Faith Lutheran News

From the Pastor’s Desk…

From the Pastor’s Desk…

Greetings children of God.

Mark 9:30-37 – “They went on from there and passed through Galilee. He did not want anyone to know it; for he was teaching his disciples, saying to them, ‘The Son of Man is to be betrayed into human hands, and they will kill him, and three days after being killed, he will rise again.’ But they did not understand what he was saying and were afraid to ask him. Then they came to Capernaum; and when he was in the house he asked them, ‘What were you arguing about on the way?’ But they were silent, for on the way they had argued with one another who was the greatest. He sat down, called the twelve, and said to them, ‘Whoever wants to be first must be last of all and servant of all.’ Then he took a little child and put it among them; and taking it in his arms, he said to them, ‘Whoever welcomes one such child in my name welcomes me, and whoever welcomes me welcomes not me but the one who sent me.’”

In this reading from Mark, we once again hear difficult teachings from Jesus that are counter-cultural to what our world promotes and believes. While researching for a sermon I read a commentary from Pastor Lose and I really appreciated his thoughts and want to share them with y’all. – “Sometimes I think there are three short prayers that pretty much sum up the Christian life, and they came to mind as incredibly helpful to pray when we consider Jesus’ teaching. The first is in response to his counter-cultural command that the first must be last and that true greatness lies in service. It is as short as it is simple: “Lord, help us.” The second comes when we fall short of our ideals, giving in to insecurity and fear and looking out for ourselves first: “Lord, have mercy.” And the third is when we realize that even as we fall short, yet Jesus still died for us, still lives for us, still loves us more than anything: “Thanks be to God.” For Jesus does not give up on his disciples – not then and not now – and still offers us a different vision of greatness that can lead us to imagine and work toward a whole different world. So hear Jesus’ words once again and know they are still directed to Jesus’ disciples, both those gathered around him in Capernaum and those gathered around him here. As St. Mark writes, “And so Jesus sat down, called his disciples and said, ‘Whoever wants to be first must be last and be a servant to all.’” And all we can say in response is, perhaps, Lord help us. Lord have mercy. Thanks be to God.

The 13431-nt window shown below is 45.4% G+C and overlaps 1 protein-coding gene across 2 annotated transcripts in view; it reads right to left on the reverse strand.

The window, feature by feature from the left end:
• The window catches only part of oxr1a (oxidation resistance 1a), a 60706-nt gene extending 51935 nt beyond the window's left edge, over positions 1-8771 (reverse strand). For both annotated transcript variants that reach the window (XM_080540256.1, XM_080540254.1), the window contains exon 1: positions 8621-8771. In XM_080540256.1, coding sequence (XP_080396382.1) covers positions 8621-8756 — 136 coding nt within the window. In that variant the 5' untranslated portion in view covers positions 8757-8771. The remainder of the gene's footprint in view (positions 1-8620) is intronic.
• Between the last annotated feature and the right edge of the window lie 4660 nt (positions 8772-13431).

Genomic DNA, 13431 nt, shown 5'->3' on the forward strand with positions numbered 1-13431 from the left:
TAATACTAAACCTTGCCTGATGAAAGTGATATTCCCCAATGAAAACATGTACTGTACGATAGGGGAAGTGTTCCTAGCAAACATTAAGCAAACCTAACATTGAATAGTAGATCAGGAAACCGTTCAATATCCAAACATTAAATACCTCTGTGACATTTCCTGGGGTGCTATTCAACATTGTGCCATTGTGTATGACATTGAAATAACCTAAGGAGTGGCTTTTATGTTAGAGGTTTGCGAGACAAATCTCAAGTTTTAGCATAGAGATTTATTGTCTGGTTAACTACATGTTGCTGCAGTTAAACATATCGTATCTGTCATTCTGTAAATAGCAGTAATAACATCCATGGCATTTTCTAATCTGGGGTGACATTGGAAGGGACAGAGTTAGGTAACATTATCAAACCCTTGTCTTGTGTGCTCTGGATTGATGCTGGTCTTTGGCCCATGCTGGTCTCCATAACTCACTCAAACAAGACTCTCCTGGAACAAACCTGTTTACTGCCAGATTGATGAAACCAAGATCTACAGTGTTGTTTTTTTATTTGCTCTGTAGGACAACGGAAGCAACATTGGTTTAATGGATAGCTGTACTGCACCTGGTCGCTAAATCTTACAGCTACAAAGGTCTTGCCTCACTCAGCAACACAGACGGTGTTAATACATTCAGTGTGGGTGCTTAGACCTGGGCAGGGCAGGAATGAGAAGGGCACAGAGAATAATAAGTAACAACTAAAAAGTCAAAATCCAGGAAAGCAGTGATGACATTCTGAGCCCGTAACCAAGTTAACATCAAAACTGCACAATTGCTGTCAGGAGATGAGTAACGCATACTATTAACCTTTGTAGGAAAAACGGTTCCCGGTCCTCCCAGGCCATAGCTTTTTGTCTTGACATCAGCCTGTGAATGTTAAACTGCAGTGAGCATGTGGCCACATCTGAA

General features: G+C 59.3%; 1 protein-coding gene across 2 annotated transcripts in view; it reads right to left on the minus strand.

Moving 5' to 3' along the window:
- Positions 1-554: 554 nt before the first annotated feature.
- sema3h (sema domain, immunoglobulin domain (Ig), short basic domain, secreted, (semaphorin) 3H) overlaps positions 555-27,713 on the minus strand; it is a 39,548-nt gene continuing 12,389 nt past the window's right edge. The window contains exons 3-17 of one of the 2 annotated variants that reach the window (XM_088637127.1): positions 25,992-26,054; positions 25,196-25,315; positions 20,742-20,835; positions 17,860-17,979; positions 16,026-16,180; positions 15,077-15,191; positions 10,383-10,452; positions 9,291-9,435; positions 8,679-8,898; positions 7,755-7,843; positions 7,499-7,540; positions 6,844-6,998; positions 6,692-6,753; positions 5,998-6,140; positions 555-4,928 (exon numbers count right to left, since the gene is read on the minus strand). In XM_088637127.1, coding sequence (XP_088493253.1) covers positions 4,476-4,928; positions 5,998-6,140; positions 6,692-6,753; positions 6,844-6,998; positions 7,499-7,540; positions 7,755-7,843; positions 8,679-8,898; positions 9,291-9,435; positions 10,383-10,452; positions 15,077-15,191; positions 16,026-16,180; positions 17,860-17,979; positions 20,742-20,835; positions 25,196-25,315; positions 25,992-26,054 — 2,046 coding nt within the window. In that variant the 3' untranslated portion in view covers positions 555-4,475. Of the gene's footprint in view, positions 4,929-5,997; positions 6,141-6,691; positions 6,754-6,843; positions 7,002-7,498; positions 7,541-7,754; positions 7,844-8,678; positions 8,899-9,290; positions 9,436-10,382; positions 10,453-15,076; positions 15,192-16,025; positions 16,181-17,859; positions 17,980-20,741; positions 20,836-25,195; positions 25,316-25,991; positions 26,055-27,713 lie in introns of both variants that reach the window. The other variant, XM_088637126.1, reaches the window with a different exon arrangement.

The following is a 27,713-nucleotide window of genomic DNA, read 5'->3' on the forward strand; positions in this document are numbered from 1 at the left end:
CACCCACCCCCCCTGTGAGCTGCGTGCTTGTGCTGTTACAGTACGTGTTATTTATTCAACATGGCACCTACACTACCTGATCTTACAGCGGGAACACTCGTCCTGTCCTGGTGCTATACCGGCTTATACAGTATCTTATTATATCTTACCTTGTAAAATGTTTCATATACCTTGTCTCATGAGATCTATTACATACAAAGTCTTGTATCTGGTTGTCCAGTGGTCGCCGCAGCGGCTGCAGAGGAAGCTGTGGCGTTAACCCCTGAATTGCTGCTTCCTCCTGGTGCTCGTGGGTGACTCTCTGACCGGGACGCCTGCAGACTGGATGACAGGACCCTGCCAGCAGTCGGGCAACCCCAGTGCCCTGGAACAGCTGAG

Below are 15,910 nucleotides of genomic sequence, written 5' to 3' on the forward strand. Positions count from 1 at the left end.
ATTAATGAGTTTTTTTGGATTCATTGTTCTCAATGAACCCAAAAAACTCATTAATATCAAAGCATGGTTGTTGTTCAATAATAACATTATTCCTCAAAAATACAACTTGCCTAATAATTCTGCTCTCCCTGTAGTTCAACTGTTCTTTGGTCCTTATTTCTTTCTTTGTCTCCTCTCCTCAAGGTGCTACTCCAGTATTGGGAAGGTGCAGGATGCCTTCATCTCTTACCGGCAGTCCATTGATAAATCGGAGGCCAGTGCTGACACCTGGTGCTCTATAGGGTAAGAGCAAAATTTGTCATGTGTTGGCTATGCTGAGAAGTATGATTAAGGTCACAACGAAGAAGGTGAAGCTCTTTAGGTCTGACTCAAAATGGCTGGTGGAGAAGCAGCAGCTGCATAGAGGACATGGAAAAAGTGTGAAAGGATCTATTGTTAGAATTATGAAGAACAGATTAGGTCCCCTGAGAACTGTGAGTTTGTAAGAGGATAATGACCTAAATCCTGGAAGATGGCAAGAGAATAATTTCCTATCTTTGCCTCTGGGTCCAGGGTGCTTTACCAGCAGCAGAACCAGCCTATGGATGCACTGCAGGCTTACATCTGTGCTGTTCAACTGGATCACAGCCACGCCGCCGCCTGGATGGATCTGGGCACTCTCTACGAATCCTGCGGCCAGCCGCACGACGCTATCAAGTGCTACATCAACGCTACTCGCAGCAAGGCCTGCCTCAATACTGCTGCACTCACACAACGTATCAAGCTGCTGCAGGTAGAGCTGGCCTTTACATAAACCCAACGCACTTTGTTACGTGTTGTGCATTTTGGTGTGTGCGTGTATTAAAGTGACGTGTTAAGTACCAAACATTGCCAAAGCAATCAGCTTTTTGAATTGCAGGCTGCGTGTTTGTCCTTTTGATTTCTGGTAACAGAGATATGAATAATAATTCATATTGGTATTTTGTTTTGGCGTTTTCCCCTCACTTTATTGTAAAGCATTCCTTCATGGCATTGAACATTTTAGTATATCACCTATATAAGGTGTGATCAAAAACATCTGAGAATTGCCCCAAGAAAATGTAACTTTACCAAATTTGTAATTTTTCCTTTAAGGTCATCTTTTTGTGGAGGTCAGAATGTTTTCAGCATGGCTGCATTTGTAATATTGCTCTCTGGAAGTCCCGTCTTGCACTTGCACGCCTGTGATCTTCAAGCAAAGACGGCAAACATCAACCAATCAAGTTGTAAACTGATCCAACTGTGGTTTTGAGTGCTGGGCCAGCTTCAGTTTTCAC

We have our Noisy Offering this week to benefit our sister congregation in Bumila Tanzania.

There are sign-up sheets on the bulletin board in the coatroom for readers, greeters, and acolytes for the month of October. Please prayerfully consider signing up for one or more.

This Sunday September 19 we return to 2 worship services at 8am & 10:30am with Sunday school in between.

On Sunday October 17, we will have our congregational meeting in which we will vote for council members and vote on our budget. One important change to note is that there will only be one (1) meeting in between services. We will not have a meeting after each service and as of right now, it will be an in-person meeting only. We hope to see you there.

Blessings on your day,

Pastor Tim

Faith Formation at Home from Bishop Daniel

Faith Formation at Home from Bishop Daniel

I want to share Bishop Daniel’s thoughts on this with y’all.

Dear Friends in Christ,